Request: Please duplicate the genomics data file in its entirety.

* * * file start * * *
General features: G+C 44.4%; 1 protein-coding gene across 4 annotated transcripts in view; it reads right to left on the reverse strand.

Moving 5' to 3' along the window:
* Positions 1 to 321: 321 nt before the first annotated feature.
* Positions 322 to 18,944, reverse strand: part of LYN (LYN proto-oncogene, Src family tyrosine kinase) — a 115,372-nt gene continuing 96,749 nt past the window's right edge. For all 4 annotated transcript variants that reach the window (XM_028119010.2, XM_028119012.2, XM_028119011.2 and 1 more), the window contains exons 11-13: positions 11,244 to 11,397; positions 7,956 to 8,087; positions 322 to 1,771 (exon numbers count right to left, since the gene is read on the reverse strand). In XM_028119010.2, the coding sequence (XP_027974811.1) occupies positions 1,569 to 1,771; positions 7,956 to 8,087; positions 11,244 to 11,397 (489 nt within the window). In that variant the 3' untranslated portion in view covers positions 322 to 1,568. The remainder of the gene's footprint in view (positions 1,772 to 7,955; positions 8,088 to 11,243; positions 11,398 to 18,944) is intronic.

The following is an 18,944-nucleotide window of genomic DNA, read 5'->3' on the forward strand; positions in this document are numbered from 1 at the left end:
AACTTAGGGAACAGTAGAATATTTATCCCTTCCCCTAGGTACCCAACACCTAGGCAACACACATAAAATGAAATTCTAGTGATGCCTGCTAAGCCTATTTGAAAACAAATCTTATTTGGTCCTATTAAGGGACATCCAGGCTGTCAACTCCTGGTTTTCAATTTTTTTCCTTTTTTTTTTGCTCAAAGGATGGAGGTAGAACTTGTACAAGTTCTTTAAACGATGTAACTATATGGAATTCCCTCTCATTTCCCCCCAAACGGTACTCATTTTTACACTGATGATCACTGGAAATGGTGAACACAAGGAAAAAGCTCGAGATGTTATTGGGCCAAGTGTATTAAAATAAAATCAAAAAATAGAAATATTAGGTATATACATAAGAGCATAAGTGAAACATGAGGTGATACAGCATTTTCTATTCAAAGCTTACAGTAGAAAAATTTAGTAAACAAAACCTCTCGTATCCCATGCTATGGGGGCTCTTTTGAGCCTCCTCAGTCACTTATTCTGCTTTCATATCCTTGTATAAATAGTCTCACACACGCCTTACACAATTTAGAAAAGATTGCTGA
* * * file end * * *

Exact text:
General features: G+C 44.4%; 1 protein-coding gene across 4 annotated transcripts in view; it reads right to left on the reverse strand.

Moving 5' to 3' along the window:
* Positions 1 to 321: 321 nt before the first annotated feature.
* Positions 322 to 18,944, reverse strand: part of LYN (LYN proto-oncogene, Src family tyrosine kinase) — a 115,372-nt gene continuing 96,749 nt past the window's right edge. For all 4 annotated transcript variants that reach the window (XM_028119010.2, XM_028119012.2, XM_028119011.2 and 1 more), the window contains exons 11-13: positions 11,244 to 11,397; positions 7,956 to 8,087; positions 322 to 1,771 (exon numbers count right to left, since the gene is read on the reverse strand). In XM_028119010.2, the coding sequence (XP_027974811.1) occupies positions 1,569 to 1,771; positions 7,956 to 8,087; positions 11,244 to 11,397 (489 nt within the window). In that variant the 3' untranslated portion in view covers positions 322 to 1,568. The remainder of the gene's footprint in view (positions 1,772 to 7,955; positions 8,088 to 11,243; positions 11,398 to 18,944) is intronic.

The following is an 18,944-nucleotide window of genomic DNA, read 5'->3' on the forward strand; positions in this document are numbered from 1 at the left end:
AACTTAGGGAACAGTAGAATATTTATCCCTTCCCCTAGGTACCCAACACCTAGGCAACACACATAAAATGAAATTCTAGTGATGCCTGCTAAGCCTATTTGAAAACAAATCTTATTTGGTCCTATTAAGGGACATCCAGGCTGTCAACTCCTGGTTTTCAATTTTTTTCCTTTTTTTTTTGCTCAAAGGATGGAGGTAGAACTTGTACAAGTTCTTTAAACGATGTAACTATATGGAATTCCCTCTCATTTCCCCCCAAACGGTACTCATTTTTACACTGATGATCACTGGAAATGGTGAACACAAGGAAAAAGCTCGAGATGTTATTGGGCCAAGTGTATTAAAATAAAATCAAAAAATAGAAATATTAGGTATATACATAAGAGCATAAGTGAAACATGAGGTGATACAGCATTTTCTATTCAAAGCTTACAGTAGAAAAATTTAGTAAACAAAACCTCTCGTATCCCATGCTATGGGGGCTCTTTTGAGCCTCCTCAGTCACTTATTCTGCTTTCATATCCTTGTATAAATAGTCTCACACACGCCTTACACAATTTAGAAAAGATTGCTGA